Chapter 6 — Basic Flight Maneuvers
A turn is made by banking the wing in the direction of
the desired turn. A specific angle of bank is selected
by the pilot, control pressures applied to achieve the
desired bank angle, and appropriate control pressures
exerted to maintain the desired bank angle once it is
Both primary controls are used in close coordination
when making level turns. Their functions are as follows.
• The steering bars bank the wings and so
determine the rate of turn.
• The throttle determines vertical speed and must
be increased during a turn for the PPC to remain
level. The greater the degree of turn, the greater
the throttle/thrust required to remain level; this
is similar to an airplane and weight-shift control
For purposes of this discussion, turns are divided into
three types: shallow, medium, and steep.
• Shallow turns are those in which the bank is
less than approximately 20°.
• Medium turns are those resulting from
approximately 20° to 45° of bank.
• Steep turns are those resulting from 45° or
more of bank. Steep turns are generally not
recommended in a PPC.
Bank angle is measured in a PPC from angle of the
horizon and any level component on the PPC, typically
the instrument panel, steering bars, cart frame, or
any other cart component that can provide a horizontal
reference. Each design will have its own unique
Exceeding the limitations specified in the regulations
or in the aircraft pilot operating handbook is considered
aerobatics and not authorized by the manufacturer
To initiate a turn, drag is created on the side of the
wing you want to turn via the steering control bar,
slowing and dropping that wing into the desired bank.
The side without the drag is flying faster and hence
pivots around the slower side. As discussed in Chapter
2, the PPC is designed to track directly into the
relative air stream, similar to a weight-shift control
aircraft. Therefore, no rudder is needed to coordinate
A shallow bank produces a noticeable turn but you
likely will not notice an increase in load or airspeed.
A constant pressure is required on the steering bar to
maintain the bank angle for the turn. Abruptly releasing
the pressure on the foot bar would typically bring
the PPC back to straight flight because the pendulum
effect is so minor.
A medium bank turn requires more PPC performance
than a shallow bank. Higher and noticeable loads,
plus noticeable airspeed increases are the result of
a medium bank turn. After the bank has been established
in a medium banked turn, pressure on the
steering control must be maintained to continue the
bank. If the control pressure is released, the PPC will
return to the level position because of the pendulum
stability discussed in Chapter 2. If it is a medium bank
angle, such as 40 degrees, and the pressure is released
abruptly, there will be some dampening oscillations
until the PPC returns to level flight. Slower responses
are required so the bank angle is reduced gradually
to maintain “coordinated pendulum effect.” All PPCs
have unique flying characteristics, but generally, lower performance “rectangular” wings would dampen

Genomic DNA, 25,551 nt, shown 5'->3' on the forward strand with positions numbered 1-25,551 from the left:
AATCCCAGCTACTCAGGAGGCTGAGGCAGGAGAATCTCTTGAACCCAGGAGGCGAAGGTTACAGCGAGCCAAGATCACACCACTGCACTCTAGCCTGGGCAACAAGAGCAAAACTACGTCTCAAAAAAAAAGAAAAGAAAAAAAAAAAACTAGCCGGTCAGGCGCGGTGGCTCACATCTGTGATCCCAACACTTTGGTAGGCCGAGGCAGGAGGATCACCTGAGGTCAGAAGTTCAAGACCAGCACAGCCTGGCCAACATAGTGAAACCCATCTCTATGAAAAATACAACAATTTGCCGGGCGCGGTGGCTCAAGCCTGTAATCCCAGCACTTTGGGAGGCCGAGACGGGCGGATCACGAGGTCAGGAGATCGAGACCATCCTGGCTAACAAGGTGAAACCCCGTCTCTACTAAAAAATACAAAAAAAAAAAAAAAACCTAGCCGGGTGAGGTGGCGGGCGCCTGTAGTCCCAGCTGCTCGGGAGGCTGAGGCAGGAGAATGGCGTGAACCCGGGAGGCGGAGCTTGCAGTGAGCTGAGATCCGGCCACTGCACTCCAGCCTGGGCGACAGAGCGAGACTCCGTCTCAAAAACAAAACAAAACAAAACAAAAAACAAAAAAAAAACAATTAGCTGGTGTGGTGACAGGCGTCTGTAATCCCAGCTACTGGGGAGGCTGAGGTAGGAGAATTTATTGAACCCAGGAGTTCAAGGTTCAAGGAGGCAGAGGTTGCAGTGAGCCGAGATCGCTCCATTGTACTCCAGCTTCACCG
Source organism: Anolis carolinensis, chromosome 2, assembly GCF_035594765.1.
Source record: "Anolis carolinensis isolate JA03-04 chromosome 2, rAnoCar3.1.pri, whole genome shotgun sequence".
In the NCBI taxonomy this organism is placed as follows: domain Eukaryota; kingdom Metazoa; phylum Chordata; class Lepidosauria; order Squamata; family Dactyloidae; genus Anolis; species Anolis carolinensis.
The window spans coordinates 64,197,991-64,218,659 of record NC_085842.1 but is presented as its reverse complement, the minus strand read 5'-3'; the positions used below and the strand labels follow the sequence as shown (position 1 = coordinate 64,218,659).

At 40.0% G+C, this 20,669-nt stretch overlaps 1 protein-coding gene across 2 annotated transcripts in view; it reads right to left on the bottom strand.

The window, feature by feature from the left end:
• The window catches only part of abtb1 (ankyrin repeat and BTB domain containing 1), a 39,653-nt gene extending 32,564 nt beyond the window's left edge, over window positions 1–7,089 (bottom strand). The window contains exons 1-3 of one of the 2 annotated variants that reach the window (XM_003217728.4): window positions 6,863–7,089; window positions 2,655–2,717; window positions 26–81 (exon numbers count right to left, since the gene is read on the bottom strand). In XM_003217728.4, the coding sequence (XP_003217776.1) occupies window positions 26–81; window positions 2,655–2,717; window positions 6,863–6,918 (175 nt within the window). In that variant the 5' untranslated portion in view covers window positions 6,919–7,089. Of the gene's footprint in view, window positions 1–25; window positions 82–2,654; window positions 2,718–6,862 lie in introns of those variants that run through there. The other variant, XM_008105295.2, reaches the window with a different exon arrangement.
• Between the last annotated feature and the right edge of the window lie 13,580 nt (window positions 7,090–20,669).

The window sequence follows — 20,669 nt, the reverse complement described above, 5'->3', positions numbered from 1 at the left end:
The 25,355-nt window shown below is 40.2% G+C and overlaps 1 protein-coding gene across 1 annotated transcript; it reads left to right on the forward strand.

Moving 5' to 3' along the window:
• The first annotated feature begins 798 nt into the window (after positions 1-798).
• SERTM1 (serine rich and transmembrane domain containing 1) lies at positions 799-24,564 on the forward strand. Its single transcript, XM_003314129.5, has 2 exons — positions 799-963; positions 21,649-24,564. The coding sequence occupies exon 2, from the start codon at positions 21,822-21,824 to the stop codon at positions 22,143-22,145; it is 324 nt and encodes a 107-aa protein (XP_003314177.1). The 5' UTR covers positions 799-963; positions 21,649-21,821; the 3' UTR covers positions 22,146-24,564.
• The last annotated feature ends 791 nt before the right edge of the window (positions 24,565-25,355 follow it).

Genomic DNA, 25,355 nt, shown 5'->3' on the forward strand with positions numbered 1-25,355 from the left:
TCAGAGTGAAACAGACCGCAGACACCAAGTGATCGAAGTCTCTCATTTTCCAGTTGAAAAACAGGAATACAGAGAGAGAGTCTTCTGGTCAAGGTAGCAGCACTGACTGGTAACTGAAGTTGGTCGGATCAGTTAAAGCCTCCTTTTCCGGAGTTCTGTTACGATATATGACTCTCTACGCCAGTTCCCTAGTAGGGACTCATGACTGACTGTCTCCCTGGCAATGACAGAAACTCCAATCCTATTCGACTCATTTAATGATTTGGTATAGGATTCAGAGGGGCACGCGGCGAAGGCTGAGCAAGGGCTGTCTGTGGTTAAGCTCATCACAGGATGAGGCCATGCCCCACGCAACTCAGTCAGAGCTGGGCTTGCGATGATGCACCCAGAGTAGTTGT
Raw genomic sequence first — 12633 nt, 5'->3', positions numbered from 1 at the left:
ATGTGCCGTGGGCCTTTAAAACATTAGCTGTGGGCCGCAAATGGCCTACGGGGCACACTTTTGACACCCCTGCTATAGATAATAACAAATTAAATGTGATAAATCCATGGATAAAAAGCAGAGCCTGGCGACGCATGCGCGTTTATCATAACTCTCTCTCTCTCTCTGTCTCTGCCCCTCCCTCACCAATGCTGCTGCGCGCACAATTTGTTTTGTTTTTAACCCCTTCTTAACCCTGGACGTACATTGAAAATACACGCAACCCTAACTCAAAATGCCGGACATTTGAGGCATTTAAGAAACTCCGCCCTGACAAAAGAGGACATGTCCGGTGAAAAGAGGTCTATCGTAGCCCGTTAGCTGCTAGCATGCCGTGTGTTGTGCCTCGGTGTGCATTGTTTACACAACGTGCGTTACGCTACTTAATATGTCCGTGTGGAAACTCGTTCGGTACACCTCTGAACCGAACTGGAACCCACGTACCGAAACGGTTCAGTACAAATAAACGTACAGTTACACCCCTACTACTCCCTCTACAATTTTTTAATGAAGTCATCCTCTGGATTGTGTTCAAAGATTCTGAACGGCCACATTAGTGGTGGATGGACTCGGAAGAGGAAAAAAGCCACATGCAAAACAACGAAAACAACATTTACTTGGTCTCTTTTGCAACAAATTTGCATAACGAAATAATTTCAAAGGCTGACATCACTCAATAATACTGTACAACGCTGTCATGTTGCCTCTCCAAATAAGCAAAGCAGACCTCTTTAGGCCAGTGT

quicker than higher performance “elliptical” wings.
To maintain altitude during a turn, you must directly
coordinate the amount of steering input with the
amount of throttle increase because of the loss in vertical
lift, as covered in Chapter 2. To make a shallow
turn, only a modest amount of steering control input
and throttle increase is required. As the steering input
is applied, you will also simultaneously apply the
corresponding amount of throttle increase to maintain
level flight throughout the turn.
The greater the bank angle, the greater the throttle required
to remain in level flight. Also, with increased
bank, greater skill is required to reduce the pendulum
effect when coming out of the turn or reversing the
direction of the turn. [Figure 6-5]
To stop the turn and return to straight-and-level flight,
you need to smoothly release the steering control
input to achieve pendulum effect coordination. The
pendulum stability of the PPC will do the rest to return
to the straight flightpath.
All PPC controls should be manipulated with a smooth
and slow motion. This will prevent pilot induced oscillation
(PIO). Whether you are pushing the throttle
forward to increase the pitch angle, or pushing the
steering control to induce a turn, both controls should
be operated smoothly and slowly—whether applying
input or removing it. [Figure 6-6]
The rate at which a PPC turns is directly related to
the amount of steering control input. The more input,
the quicker the rate of turn. Be advised, however, if
full steering input is used and adequate throttle is not used to compensate, the vertical component of lift is
reduced significantly and a rapid descent will ensue as
the turn progresses.
Common Errors for Level Turns
• Failure to adequately clear the area before
beginning the turn.
• Attempting to sit up straight, in relation to the
ground, during a turn, rather than maintaining
posture with the cart.
• Insufficient feel for the PPC.
• Gaining proficiency in turning in only one
direction; not practicing turns in both directions.
• Failure to coordinate the throttle with the
• Altitude gain/loss during the turn.
• Too great of a bank angle.